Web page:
Early Selective TAE to Severely Bleeding Peptic Ulcers After Their Initial Endoscopic Hemostasis

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The Chinese University of Hong Kong




Peptic Ulcer
Arterial Embolization


Procedure: TAE
Procedure: No TAE

Study type


Funder types




Details and patient eligibility


The aim of this study is to determine if early angiographic embolization can forestall recurrent bleeding in selected high risk ulcers after their initial endoscopic control; to validate prospectively the investigators proposed in selecting high risk ulcers for recurrent bleeding in spite of maximal endoscopic control and profound acid suppression using high dose intravenous infusion of proton pump inhibitor; to characterize the nature of bleeding arteries in severely bleeding peptic ulcers and determine the efficacy of angiographic embolization in the prevention of recurrent bleeding and to establish safety profile of angiographic embolization as an early elective treatment to bleeding peptic ulcers.

Full description

Endoscopic therapy is now the treatment of choice in patients with actively bleeding peptic ulcers and ulcers with non-bleeding visible vessels. Following endoscopic control of bleeding, we showed that the use of a high dose intravenous infusion of proton pump inhibitor (PPI) for 72 hours further reduced rate of recurrent bleeding [Lau NEJM 2000]. Recurrent bleeding still occurs in 8 to 10 percent of patients who receive the above treatment regime. The associated mortality following a rebleed is 4-10 fold higher when compared to those without recurrent bleeding. In a logistic regression model involving 1144 patients after successful endoscopic thermocoagulation to their bleeding peptic ulcers, we demonstrated that several factors independently predicted recurrent bleeding. They included hypotension, hemoglobin <10g/dl, fresh blood in the stomach, ulcer size > 2cm and active bleeding during endoscopy [Wong Gut 2003]. When we applied this model in a cohort of 945 patients who underwent endoscopic control of bleeding to their ulcers and adjunctive use of high dose intravenous PPI, 275 belonged to the high risk group. Of them, rebleeding leading to surgery or death occurred in 46 patients (16.7%)[Chiu DDW 2007]. Endoscopic treatment to bleeding peptic ulcers has its own limit. In an ex vivo bleeding model using canine mesenteric arteries, endoscopic thermocoagulation could only consistently seal arteries up to 2 mm in size [Johnson Gastro 1987]. Trans-arterial angiography allows clinicians to study and characterize bleeding arteries underneath peptic ulcers. In ulcers that erode into major arteries such as the gastro-duodenal artery complex and branches from left gastric artery, angiography complements endoscopic therapy in the form of selective coiling of the bleeding artery. Trans-arterial angiographic coiling can provide definitive control of bleeding from larger arteries i.e. > 2 mm in size. In cohort studies, trans-arterial angiographic coiling has been shown to compare favorably to surgery, and is less invasive in the control of severe bleeding in peptic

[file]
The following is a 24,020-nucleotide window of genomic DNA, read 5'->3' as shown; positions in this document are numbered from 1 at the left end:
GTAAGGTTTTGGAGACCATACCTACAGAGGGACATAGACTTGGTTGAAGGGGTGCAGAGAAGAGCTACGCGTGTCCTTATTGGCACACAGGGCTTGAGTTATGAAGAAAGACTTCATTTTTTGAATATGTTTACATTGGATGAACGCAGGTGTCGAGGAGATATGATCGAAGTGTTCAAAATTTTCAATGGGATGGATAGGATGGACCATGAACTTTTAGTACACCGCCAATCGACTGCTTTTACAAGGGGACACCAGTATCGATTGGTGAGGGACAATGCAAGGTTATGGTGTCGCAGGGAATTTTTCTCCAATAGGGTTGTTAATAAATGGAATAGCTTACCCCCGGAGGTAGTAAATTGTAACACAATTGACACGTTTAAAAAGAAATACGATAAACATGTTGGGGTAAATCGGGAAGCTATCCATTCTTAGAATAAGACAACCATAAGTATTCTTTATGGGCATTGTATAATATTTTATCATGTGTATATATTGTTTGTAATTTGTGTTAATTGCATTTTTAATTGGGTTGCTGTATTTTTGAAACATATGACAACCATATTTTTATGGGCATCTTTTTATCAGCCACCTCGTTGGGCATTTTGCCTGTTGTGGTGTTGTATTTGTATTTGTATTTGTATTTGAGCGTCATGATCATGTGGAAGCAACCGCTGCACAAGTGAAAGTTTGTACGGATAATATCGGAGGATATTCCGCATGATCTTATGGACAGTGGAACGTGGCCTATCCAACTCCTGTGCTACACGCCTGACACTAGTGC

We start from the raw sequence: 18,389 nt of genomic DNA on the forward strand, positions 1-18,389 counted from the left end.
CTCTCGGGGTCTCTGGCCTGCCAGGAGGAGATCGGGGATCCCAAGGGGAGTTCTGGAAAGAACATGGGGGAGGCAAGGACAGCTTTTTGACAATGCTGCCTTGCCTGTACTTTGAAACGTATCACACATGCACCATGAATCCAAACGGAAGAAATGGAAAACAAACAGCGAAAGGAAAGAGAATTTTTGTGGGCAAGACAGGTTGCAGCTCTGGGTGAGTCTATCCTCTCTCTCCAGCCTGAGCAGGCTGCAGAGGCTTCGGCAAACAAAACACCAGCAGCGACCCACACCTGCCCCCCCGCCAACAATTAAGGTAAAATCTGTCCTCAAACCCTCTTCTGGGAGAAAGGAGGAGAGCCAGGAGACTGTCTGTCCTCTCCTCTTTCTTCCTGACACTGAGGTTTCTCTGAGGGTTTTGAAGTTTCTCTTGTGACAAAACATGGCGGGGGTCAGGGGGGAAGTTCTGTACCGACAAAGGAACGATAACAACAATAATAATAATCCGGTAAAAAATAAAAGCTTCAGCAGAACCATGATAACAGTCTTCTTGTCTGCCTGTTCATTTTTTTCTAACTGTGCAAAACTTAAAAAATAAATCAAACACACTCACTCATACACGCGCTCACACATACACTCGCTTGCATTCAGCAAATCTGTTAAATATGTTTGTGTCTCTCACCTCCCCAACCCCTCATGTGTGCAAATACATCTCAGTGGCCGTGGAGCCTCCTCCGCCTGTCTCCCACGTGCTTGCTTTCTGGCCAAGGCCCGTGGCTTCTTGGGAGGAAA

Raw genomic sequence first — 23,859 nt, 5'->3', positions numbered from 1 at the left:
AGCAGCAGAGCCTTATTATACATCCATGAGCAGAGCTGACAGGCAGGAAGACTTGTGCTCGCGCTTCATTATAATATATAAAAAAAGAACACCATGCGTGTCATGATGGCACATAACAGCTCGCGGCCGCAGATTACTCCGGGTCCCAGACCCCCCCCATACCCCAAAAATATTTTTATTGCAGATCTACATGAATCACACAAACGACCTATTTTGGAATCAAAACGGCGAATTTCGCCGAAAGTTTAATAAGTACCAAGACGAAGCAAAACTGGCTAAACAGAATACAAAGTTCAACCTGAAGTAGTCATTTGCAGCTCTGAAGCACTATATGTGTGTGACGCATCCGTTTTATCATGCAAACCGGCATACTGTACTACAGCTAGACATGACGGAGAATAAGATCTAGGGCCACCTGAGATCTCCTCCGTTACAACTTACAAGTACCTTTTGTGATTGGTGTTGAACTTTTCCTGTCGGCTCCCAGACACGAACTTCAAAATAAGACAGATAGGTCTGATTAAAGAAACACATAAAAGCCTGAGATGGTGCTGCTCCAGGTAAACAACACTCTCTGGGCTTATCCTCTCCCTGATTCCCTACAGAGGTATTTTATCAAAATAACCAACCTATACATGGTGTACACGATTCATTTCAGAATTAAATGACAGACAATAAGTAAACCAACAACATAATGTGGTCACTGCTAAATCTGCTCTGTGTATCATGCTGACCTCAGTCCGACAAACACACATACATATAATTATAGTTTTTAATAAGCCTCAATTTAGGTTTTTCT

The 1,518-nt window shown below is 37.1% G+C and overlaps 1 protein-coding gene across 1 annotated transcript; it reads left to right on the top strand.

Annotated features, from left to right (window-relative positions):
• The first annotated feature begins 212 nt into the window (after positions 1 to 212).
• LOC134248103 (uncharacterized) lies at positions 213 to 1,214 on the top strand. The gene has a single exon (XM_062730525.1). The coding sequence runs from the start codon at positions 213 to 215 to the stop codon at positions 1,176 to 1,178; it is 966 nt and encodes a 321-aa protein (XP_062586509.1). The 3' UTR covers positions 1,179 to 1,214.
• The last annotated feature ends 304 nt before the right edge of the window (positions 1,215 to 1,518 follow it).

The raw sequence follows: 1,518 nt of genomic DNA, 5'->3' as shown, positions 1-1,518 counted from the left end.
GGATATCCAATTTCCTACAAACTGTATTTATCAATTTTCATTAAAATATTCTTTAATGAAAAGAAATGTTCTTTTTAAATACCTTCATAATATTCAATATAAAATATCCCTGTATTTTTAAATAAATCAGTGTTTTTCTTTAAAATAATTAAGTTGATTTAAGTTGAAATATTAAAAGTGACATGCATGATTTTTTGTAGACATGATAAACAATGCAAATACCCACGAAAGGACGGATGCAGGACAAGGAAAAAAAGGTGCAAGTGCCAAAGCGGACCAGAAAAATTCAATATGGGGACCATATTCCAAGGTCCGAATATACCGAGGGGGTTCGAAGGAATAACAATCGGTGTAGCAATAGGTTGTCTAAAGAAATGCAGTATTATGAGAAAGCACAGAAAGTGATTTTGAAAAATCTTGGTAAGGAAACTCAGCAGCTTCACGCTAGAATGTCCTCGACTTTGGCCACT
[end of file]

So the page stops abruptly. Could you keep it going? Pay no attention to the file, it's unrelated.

258 patients




18+ years old


No Healthy Volunteers

Inclusion criteria

  • Actively bleeding peptic ulcers (Forrest I), NBVV or Forrest IIa ulcer,
  • Successful endoscopic hemostasis by combination treatment of injected epinephrine followed by either 3.2mm heat probe 30J (4 continuous pulses) or hemo-clipping (at least 2 clips) And one of the followings
  • Spurting hemorrhage during endoscopy;
  • Ulcer >= 2 cm is determined by an opened biopsy forceps;
  • Hb on admission of < 9 g/dl; or
  • Hypotension prior to endoscopy defined by SBP of <90 mmHg AND HR of >110 bmp

Exclusion criteria


Trial design

Primary purpose




Interventional model

Parallel Assignment


None (Open label)

258 participants in 2 patient groups

TAE group
Active Comparator group
Patients will be undergone TAE after endoscopic hemostasis.
Procedure: TAE
No TAE group
Active Comparator group
No TAE procedure will be performed after endoscopic treatment.
Procedure: No TAE

Trial contacts and locations



Data sourced from clinicaltrials.gov

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